“I am committed to creating new jobs for North Carolina and retaining the jobs we have in our state,” said Gov. Perdue. “Companies like Pierre Foods know they can build on their hard-won success with North Carolina’s skilled workers and top business climate.”
Pierre Foods, headquartered in Cincinnati, Ohio, produces a wide variety of frozen sandwiches and other handheld products for schools, food service, retail, vending and convenience store markets. The company has manufacturing facilities in Ohio, Georgia, South Carolina and in Claremont, where it employs more than 700 workers.
Through support from the One NC Fund, the company will retain the Claremont facility and its 700 workers and expand production by 500 new jobs to handle market growth in the Southeast and Midwest. Although wages will vary by job function, the new jobs will pay an annual average salary of $26,467.
"Pierre Foods is thrilled at this opportunity to support both growth in our business and economic activity in the state of North Carolina,” said Bill Toler, CEO of Pierre Foods. “We look forward to continuing our partnership with the state and thank all of our dedicated employees within the region for their contributions to our success.”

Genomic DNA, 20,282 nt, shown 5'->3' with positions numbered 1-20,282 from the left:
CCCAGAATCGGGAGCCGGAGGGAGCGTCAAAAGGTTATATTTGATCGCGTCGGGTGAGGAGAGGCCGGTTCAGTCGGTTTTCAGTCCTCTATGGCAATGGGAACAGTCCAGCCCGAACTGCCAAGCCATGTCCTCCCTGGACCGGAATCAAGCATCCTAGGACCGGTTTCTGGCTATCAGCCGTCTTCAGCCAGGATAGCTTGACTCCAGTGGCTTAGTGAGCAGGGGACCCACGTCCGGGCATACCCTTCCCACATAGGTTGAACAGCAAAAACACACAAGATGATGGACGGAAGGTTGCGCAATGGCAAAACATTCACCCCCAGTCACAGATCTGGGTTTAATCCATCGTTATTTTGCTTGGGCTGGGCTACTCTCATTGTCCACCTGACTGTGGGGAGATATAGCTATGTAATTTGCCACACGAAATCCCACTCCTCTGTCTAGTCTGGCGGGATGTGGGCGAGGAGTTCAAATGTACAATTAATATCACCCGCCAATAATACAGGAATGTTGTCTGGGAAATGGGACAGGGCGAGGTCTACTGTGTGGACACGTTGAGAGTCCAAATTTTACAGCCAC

Source: North Carolina Office of the Governor
Australia reverses beef import stanceThe Australian government has ordered a full risk analysis of beef imports from countries where mad cow disease has been reporting, eight days after lifting a ban on beef imports from those countries, such as the U.S., Canada and U.K. The review will cover fresh and frozen beef, and not processed or cooked beef products, and will take up to two years to complete.